Meat and Poultry

Every year, Americans consume over 43 billion pounds of beef, pork, and poultry more than 160 pounds per person.(6) Ensuring that meat is safe for American families is an important governmental mission. For most of the last century, federal inspectors have carried out that mission by using the old "poke and sniff" system, in which an overworked cadre of U.S. Department of Agriculture inspectors physically checked 95 percent of all that meat, using their eyes, noses, and hands to try to detect any problems.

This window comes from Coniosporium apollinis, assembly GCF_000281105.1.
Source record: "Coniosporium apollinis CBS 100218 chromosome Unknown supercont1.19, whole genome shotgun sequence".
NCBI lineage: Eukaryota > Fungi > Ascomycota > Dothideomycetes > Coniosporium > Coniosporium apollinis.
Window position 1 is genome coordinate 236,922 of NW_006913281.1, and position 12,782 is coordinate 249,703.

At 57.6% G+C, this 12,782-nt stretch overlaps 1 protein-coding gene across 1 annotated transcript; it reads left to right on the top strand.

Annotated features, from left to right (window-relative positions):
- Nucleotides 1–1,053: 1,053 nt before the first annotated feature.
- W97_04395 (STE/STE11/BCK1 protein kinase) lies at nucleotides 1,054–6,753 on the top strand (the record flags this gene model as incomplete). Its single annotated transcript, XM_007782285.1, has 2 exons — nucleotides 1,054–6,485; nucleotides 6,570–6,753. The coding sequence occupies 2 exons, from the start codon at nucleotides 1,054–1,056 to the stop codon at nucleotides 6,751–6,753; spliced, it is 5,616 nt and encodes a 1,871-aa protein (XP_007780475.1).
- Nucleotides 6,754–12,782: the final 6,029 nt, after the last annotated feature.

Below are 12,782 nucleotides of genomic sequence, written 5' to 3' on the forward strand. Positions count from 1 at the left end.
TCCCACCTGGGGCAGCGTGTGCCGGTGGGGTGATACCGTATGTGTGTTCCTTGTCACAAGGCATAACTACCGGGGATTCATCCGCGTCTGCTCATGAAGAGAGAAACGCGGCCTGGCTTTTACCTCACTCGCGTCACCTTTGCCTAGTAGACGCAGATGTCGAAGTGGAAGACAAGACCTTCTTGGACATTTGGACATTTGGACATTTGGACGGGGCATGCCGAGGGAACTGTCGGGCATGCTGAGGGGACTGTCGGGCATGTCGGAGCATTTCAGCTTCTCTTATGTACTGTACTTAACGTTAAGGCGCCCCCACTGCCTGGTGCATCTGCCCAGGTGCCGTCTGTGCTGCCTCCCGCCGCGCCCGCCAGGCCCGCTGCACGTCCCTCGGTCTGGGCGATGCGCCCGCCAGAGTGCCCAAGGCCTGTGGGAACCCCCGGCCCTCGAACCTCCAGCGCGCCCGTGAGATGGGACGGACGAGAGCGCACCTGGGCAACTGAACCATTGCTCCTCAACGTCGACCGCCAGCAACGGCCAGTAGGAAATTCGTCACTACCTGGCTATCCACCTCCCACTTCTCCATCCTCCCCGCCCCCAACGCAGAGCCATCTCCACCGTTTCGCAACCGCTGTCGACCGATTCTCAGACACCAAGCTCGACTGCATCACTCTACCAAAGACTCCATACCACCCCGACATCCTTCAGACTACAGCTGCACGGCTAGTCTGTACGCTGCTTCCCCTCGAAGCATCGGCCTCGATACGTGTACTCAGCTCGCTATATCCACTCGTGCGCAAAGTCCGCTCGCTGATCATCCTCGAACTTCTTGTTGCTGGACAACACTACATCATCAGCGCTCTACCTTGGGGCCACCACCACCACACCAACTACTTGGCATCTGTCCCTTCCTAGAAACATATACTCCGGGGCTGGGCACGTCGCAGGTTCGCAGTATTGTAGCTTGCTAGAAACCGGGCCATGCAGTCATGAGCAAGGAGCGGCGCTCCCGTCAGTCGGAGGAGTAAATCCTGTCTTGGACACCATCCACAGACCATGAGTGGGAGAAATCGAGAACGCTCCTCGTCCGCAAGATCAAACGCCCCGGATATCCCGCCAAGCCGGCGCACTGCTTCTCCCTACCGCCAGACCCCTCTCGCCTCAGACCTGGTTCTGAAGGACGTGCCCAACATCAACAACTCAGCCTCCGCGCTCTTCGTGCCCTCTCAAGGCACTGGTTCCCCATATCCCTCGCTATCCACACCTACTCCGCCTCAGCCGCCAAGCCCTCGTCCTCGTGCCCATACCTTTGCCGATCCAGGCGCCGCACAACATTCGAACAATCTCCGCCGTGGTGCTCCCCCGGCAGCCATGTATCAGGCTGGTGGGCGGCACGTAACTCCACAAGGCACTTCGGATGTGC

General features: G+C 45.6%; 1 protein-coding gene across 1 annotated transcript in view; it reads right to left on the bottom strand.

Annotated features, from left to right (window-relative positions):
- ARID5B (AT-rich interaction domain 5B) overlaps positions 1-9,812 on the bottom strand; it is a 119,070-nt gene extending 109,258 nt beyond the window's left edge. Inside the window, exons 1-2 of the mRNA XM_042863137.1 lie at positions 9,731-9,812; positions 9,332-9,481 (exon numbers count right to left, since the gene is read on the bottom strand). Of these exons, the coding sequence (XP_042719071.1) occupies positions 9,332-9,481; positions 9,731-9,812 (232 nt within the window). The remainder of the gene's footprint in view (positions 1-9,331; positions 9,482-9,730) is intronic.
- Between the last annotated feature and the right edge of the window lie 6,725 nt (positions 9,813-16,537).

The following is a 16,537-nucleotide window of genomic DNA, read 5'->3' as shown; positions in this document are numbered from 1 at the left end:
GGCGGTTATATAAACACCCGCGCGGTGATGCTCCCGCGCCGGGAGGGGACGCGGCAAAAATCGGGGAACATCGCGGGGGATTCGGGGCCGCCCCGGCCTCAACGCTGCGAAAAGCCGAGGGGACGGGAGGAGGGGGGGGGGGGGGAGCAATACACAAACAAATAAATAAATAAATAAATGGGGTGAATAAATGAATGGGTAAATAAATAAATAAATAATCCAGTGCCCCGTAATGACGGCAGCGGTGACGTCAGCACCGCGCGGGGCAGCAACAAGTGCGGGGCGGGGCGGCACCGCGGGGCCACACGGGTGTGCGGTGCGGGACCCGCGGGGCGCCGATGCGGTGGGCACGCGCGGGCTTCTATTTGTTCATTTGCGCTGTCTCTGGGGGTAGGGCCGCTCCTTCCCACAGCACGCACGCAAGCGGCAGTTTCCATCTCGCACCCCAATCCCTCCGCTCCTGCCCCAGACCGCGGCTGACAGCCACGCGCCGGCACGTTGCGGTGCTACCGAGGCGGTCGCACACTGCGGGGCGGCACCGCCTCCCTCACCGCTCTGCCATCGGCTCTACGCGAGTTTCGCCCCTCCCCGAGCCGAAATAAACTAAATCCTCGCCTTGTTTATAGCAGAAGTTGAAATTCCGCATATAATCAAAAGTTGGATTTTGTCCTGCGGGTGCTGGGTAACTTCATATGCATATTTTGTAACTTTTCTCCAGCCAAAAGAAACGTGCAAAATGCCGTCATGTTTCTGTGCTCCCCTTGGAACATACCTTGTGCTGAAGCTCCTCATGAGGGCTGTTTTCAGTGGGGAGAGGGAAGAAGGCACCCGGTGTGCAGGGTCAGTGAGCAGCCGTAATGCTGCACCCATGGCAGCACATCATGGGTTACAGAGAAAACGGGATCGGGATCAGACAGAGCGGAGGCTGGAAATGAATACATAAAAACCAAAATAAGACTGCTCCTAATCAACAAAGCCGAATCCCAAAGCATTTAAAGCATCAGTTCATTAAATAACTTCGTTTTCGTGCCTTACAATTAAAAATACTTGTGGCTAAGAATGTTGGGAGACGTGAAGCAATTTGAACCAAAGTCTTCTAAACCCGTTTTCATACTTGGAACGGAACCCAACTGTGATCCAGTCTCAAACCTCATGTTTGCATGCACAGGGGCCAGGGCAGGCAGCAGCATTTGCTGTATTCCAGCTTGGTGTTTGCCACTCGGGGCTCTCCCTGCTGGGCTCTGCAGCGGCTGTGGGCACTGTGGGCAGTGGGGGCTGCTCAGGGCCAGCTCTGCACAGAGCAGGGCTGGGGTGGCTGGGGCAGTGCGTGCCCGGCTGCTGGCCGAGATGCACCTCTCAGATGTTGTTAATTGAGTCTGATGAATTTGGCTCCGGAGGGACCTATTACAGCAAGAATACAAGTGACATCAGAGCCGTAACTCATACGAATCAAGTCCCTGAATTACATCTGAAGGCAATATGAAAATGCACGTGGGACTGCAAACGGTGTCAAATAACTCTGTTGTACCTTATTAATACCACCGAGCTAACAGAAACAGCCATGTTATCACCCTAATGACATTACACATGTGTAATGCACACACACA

In July 1996, President Clinton announced the overhaul of USDA's meat and poultry inspection process. The new system is HACCP, the same scientific methods that are making seafood safe. The government sets the goals, but gives each company the flexibility to design a plan to meet them. It replaces a reliance on outdated procedures with new scientific testing that will keep diseases out of the food supply far better than the old inspections ever could. The new food safety system balances government regulation and industry responsibility. Industry will assume some costs for new equipment and technology, including its own scientific testing to ensure food safety, while USDA will conduct other testing and oversight to ensure that industry is meeting its food safety responsibility. These changes will add an estimated one-tenth of one cent to the cost of a pound of meat -- and will save an estimated $1 billion to $4 billion a year in the cost of food-borne illnesses. That's not much of a price to pay for a system that will far better ensure the safety of our food supply.(7)

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